Playing over the video is a snippet from Doug Pederson’s speech to the team, in which he talks about sacrifice and starting over at ground zero. 

The 30-second video then ends with a shot of the Eagles’ new Super Bowl champion banner hanging in the weight room, while Pederson delivers the message, “The new normal starts today.” 

The Eagles have finally won a Super Bowl, so now what? 

Well, now they have to battle complacency on their quest to make a parade down Broad Street an annual occurrence. 

“For me, when I hear the ‘new norm,’ I’m not thinking about the end result, the championships and the parades and all that,” veteran leader Malcolm Jenkins said on Tuesday. “I’m thinking about the work it took to get to where we were. How we started last year in April and grinded and competed throughout. For me, that’s kind of the new norm and the standard and the base that we’re trying to start from this year as we try to defend that title.” 

Unlike many of his teammates, this isn’t the first time Jenkins is coming off a championship. The year after his Saints won the Super Bowl during his rookie season, they were bounced out of the playoffs in the first round. 

Being that this isn’t the first time Jenkins is in this situation, he said he knows some of the “pitfalls” that come with trying to avoid the Super Bowl hangover. Aside from the obvious month less of recovery time, the Eagles also need to shift their mindset from celebration back to work. Jenkins doesn’t think that will be a problem. He thinks teams get their attitude from leaders. He thinks these Eagles want to “create something special.” He thinks they know how to do it.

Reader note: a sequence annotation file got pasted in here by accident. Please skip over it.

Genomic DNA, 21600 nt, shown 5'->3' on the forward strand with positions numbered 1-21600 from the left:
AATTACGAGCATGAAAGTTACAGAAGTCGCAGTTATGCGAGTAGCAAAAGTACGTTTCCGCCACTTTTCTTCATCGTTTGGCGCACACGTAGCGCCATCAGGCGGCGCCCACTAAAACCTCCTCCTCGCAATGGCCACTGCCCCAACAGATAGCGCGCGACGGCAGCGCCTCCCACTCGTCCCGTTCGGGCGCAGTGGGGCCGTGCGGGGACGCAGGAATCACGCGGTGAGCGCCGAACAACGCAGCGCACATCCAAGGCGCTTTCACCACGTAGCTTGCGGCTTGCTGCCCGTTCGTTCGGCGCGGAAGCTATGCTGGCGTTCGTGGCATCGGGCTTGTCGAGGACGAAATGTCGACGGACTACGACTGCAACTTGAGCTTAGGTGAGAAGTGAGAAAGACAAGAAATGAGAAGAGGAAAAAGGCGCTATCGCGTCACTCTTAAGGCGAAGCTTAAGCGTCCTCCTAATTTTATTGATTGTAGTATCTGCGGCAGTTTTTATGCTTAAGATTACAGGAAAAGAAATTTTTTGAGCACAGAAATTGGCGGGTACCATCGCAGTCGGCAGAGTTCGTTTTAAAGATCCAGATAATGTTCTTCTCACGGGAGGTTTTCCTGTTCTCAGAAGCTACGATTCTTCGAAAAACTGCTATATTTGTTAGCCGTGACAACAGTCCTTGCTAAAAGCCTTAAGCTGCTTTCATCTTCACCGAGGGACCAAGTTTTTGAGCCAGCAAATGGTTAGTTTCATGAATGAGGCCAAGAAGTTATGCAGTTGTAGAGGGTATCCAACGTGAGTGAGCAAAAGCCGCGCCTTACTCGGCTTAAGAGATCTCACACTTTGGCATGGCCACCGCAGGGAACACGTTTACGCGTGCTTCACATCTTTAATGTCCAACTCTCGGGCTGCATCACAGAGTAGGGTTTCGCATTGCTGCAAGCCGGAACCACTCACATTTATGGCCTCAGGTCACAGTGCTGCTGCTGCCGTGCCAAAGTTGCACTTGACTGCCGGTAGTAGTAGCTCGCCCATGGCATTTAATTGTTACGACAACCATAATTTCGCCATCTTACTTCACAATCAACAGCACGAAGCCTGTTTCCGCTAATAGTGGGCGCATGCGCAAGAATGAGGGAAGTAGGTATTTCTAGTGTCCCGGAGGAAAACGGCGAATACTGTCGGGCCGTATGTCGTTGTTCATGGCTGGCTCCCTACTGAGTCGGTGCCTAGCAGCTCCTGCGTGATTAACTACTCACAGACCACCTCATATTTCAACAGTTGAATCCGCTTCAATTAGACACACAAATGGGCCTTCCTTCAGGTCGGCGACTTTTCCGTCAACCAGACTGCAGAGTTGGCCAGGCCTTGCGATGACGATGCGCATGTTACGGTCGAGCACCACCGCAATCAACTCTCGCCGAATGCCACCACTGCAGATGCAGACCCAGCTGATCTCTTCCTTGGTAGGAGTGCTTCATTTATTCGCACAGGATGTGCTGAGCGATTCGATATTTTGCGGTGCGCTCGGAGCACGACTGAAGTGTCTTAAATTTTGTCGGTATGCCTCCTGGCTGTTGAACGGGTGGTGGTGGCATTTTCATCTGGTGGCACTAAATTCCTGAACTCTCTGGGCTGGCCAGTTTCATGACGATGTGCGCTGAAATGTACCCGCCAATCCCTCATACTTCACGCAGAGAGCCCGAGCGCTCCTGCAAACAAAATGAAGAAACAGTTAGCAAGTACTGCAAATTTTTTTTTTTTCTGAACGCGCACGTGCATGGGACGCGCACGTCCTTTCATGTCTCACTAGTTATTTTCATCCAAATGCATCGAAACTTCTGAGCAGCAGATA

One thing that should help is getting back several key players who weren’t able to play in last year’s Super Bowl because of injuries. Their drive will be there. 

“I know for myself and (Jordan) Hicks and (Chris) Maragos, Jason Peters, it didn’t sit well with them either,” Carson Wentz said. “As much as we love our teammates and we were excited to see it, we wanted to be out there. We know that will kick things into gear. I don’t think complacency would have been an issue regardless, but I think that will definitely help.”

Jenkins this week didn’t want to even talk about repeating yet because there’s so long to go before we even know what the team will look like. 

But repeating remains the ultimate goal.  

“We’re extremely hungry for sustained success in this city,” tight end Zach Ertz said. “We’ve tasted it one time and that’s something you never want to give up. We’re hungry to repeat. … I don’t think we’ll ever have that mindset that we’ve arrived as a football team or as a city.”